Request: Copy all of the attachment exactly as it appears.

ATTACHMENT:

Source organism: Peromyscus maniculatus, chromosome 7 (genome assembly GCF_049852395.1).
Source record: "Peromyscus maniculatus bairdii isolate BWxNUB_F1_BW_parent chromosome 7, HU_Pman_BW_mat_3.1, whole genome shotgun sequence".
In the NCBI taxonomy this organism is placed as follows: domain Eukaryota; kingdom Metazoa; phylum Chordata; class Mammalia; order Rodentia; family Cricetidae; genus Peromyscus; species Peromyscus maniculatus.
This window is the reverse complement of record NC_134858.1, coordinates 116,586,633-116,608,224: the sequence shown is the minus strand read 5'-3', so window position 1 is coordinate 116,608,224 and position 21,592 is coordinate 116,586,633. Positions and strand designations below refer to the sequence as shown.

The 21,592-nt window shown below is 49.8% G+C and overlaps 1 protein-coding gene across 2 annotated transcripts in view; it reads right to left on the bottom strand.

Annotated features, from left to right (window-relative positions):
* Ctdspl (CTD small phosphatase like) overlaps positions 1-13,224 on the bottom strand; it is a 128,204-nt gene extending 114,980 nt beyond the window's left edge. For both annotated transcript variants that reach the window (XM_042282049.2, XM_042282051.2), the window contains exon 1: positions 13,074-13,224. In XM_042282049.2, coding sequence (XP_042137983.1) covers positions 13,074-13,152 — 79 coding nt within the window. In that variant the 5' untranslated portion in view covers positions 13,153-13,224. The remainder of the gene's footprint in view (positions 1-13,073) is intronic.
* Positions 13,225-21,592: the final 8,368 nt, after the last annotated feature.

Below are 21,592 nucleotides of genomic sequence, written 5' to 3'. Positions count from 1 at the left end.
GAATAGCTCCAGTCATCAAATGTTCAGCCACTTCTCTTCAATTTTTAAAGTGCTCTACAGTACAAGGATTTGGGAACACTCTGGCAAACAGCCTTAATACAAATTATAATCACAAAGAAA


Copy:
Source organism: Peromyscus maniculatus, chromosome 7 (genome assembly GCF_049852395.1).
Source record: "Peromyscus maniculatus bairdii isolate BWxNUB_F1_BW_parent chromosome 7, HU_Pman_BW_mat_3.1, whole genome shotgun sequence".
In the NCBI taxonomy this organism is placed as follows: domain Eukaryota; kingdom Metazoa; phylum Chordata; class Mammalia; order Rodentia; family Cricetidae; genus Peromyscus; species Peromyscus maniculatus.
This window is the reverse complement of record NC_134858.1, coordinates 116,586,633-116,608,224: the sequence shown is the minus strand read 5'-3', so window position 1 is coordinate 116,608,224 and position 21,592 is coordinate 116,586,633. Positions and strand designations below refer to the sequence as shown.

The 21,592-nt window shown below is 49.8% G+C and overlaps 1 protein-coding gene across 2 annotated transcripts in view; it reads right to left on the bottom strand.

Annotated features, from left to right (window-relative positions):
* Ctdspl (CTD small phosphatase like) overlaps positions 1-13,224 on the bottom strand; it is a 128,204-nt gene extending 114,980 nt beyond the window's left edge. For both annotated transcript variants that reach the window (XM_042282049.2, XM_042282051.2), the window contains exon 1: positions 13,074-13,224. In XM_042282049.2, coding sequence (XP_042137983.1) covers positions 13,074-13,152 — 79 coding nt within the window. In that variant the 5' untranslated portion in view covers positions 13,153-13,224. The remainder of the gene's footprint in view (positions 1-13,073) is intronic.
* Positions 13,225-21,592: the final 8,368 nt, after the last annotated feature.

Below are 21,592 nucleotides of genomic sequence, written 5' to 3'. Positions count from 1 at the left end.
GAATAGCTCCAGTCATCAAATGTTCAGCCACTTCTCTTCAATTTTTAAAGTGCTCTACAGTACAAGGATTTGGGAACACTCTGGCAAACAGCCTTAATACAAATTATAATCACAAAGAAA